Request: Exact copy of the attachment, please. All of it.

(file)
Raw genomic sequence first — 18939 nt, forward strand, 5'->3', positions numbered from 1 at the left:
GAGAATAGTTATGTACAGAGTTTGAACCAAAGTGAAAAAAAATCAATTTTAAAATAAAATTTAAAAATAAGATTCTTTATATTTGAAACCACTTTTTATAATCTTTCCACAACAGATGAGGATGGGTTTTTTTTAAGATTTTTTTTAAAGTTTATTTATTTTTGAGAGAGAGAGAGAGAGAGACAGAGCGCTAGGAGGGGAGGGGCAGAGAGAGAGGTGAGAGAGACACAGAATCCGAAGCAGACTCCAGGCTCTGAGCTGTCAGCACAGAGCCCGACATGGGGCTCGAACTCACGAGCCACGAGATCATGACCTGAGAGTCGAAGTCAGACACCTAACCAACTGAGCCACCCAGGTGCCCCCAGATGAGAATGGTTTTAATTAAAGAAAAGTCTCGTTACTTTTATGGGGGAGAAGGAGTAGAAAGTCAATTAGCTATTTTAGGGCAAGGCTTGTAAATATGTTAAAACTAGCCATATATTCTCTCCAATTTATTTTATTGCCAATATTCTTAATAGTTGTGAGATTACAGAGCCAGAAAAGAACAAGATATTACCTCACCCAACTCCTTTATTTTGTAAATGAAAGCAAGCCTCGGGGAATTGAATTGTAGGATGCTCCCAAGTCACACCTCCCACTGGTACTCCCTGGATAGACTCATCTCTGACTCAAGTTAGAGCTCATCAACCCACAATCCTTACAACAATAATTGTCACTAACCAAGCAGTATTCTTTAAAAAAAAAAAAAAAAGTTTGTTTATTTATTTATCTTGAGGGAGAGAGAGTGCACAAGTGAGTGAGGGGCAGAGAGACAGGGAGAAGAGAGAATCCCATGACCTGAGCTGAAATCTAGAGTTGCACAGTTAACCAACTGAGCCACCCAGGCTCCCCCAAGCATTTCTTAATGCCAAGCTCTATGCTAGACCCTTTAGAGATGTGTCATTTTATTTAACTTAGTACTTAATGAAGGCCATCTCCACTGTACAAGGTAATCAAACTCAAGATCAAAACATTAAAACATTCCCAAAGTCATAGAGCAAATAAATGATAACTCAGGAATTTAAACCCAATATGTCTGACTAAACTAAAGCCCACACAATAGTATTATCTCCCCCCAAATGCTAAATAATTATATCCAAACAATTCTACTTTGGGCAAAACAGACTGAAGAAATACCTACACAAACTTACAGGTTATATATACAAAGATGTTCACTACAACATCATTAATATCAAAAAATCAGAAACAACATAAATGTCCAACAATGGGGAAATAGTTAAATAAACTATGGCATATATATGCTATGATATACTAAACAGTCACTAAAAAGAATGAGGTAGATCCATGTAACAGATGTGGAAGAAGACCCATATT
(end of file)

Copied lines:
Raw genomic sequence first — 18939 nt, forward strand, 5'->3', positions numbered from 1 at the left:
GAGAATAGTTATGTACAGAGTTTGAACCAAAGTGAAAAAAAATCAATTTTAAAATAAAATTTAAAAATAAGATTCTTTATATTTGAAACCACTTTTTATAATCTTTCCACAACAGATGAGGATGGGTTTTTTTTAAGATTTTTTTTAAAGTTTATTTATTTTTGAGAGAGAGAGAGAGAGAGACAGAGCGCTAGGAGGGGAGGGGCAGAGAGAGAGGTGAGAGAGACACAGAATCCGAAGCAGACTCCAGGCTCTGAGCTGTCAGCACAGAGCCCGACATGGGGCTCGAACTCACGAGCCACGAGATCATGACCTGAGAGTCGAAGTCAGACACCTAACCAACTGAGCCACCCAGGTGCCCCCAGATGAGAATGGTTTTAATTAAAGAAAAGTCTCGTTACTTTTATGGGGGAGAAGGAGTAGAAAGTCAATTAGCTATTTTAGGGCAAGGCTTGTAAATATGTTAAAACTAGCCATATATTCTCTCCAATTTATTTTATTGCCAATATTCTTAATAGTTGTGAGATTACAGAGCCAGAAAAGAACAAGATATTACCTCACCCAACTCCTTTATTTTGTAAATGAAAGCAAGCCTCGGGGAATTGAATTGTAGGATGCTCCCAAGTCACACCTCCCACTGGTACTCCCTGGATAGACTCATCTCTGACTCAAGTTAGAGCTCATCAACCCACAATCCTTACAACAATAATTGTCACTAACCAAGCAGTATTCTTTAAAAAAAAAAAAAAAAGTTTGTTTATTTATTTATCTTGAGGGAGAGAGAGTGCACAAGTGAGTGAGGGGCAGAGAGACAGGGAGAAGAGAGAATCCCATGACCTGAGCTGAAATCTAGAGTTGCACAGTTAACCAACTGAGCCACCCAGGCTCCCCCAAGCATTTCTTAATGCCAAGCTCTATGCTAGACCCTTTAGAGATGTGTCATTTTATTTAACTTAGTACTTAATGAAGGCCATCTCCACTGTACAAGGTAATCAAACTCAAGATCAAAACATTAAAACATTCCCAAAGTCATAGAGCAAATAAATGATAACTCAGGAATTTAAACCCAATATGTCTGACTAAACTAAAGCCCACACAATAGTATTATCTCCCCCCAAATGCTAAATAATTATATCCAAACAATTCTACTTTGGGCAAAACAGACTGAAGAAATACCTACACAAACTTACAGGTTATATATACAAAGATGTTCACTACAACATCATTAATATCAAAAAATCAGAAACAACATAAATGTCCAACAATGGGGAAATAGTTAAATAAACTATGGCATATATATGCTATGATATACTAAACAGTCACTAAAAAGAATGAGGTAGATCCATGTAACAGATGTGGAAGAAGACCCATATT